The Fiorino d’Oro is a tiny gold coin bestowed for a contribution to culture and arts in the city. Although I cannot claim to be, as a fashion writer, a major contributor to the world of the arts, it was a memorable and emotional moment in Florence’s Palazzo Vecchio.
I found myself back in that historic building with Matteo Renzi as Prime Minister this week. But this time we were in the Sala dei Cinquecento with its battle scene paintings by Giorgio Vasari. It was a full house, including the new mayor, Dario Nardella and other financial and local dignitaries celebrating fashion in Florence.
Being Prime Minister did not seem to have changed Matteo Renzi: he was still passionate, enthusiastic and vocal, talking without notes about Italy’s fashion industry. He seemed deeply engaged in an area often seen in the political world as frivolous.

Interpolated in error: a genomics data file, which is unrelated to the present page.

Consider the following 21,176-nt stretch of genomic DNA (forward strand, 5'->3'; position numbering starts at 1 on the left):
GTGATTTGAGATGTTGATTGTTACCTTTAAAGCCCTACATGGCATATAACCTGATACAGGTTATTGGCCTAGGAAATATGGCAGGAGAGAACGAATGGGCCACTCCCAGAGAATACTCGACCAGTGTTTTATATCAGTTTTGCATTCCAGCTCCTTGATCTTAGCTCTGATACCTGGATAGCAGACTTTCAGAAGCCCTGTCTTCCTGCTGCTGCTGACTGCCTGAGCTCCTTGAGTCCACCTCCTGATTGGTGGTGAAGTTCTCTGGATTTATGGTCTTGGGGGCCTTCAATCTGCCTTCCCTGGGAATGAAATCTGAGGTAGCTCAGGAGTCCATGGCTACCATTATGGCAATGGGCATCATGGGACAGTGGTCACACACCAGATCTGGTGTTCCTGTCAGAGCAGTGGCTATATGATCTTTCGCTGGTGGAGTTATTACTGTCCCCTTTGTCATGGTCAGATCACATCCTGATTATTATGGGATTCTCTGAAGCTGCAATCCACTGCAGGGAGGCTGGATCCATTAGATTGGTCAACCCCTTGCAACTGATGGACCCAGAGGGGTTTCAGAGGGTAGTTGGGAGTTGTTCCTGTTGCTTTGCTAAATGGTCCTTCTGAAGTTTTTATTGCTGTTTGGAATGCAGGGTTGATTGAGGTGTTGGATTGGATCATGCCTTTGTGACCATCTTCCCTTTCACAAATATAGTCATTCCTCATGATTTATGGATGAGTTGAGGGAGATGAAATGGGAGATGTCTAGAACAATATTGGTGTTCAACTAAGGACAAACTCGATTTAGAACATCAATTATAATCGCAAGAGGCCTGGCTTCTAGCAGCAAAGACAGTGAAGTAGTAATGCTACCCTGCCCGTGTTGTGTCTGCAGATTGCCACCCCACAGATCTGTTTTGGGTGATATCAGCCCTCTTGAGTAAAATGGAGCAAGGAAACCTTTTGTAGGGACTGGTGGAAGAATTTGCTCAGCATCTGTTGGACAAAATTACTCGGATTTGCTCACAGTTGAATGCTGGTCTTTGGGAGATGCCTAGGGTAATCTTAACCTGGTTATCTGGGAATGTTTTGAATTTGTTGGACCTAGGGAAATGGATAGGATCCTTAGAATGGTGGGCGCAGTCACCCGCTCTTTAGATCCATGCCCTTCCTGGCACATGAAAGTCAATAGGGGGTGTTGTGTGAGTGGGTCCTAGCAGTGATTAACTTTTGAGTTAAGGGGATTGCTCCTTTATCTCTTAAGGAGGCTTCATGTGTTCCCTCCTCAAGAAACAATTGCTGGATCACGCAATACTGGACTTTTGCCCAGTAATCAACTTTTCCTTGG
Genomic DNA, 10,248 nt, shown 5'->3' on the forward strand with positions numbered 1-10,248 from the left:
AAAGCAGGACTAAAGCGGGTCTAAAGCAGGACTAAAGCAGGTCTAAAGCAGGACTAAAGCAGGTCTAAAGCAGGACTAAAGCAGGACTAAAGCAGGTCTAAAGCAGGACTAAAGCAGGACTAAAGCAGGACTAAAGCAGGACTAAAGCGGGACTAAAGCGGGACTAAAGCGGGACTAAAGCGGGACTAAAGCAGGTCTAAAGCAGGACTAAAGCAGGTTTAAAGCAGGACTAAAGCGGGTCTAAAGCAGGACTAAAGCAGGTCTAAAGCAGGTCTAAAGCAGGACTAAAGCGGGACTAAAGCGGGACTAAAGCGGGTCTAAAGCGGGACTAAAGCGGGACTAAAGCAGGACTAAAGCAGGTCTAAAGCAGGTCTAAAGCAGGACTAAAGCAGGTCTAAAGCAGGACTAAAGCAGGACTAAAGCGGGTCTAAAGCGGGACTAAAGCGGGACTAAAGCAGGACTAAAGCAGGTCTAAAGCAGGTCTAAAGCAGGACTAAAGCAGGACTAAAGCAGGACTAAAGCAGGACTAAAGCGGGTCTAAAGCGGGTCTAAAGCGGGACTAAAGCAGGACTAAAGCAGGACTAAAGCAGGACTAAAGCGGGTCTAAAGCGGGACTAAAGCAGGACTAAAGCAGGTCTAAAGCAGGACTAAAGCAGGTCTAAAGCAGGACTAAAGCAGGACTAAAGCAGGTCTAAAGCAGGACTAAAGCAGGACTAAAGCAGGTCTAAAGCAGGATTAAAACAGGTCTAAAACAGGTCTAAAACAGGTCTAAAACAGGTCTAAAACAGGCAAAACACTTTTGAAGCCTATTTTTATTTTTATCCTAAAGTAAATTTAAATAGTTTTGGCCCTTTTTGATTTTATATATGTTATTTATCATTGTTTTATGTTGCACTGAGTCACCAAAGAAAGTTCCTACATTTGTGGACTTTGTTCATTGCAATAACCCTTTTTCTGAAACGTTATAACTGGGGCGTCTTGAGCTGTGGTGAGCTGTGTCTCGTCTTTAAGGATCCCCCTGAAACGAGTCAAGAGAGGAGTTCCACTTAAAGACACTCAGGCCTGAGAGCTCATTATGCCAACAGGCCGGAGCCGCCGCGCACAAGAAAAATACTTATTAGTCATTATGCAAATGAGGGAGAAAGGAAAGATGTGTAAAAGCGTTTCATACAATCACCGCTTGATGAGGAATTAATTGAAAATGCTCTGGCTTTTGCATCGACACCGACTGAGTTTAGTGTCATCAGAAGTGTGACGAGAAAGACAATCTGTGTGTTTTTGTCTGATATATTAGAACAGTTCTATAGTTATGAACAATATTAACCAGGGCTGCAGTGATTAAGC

Saying that Italy is the only country in Europe that haspreserved its manufacturing skills, the Prime Minister did more than pay lip service to the current celebration in Florence of 60 years of Italian fashion. He talked about the renewal of the entire industry.
"The most beautiful pages are yet to be written," he said. "Beyond our borders, there is an enormous appetite for Italy and the Italian way of life, which we often underestimate. Fashion ought to be a central part of our economy."
A solid investment for Pitti Imagine of 1.6 million euros from the government is a positive start. And according to the various speakers, a troubled period for Italian fashion is now over, with increases in most sectors. That includes the textile area, challenged by Chinese competitors, but now back in profit.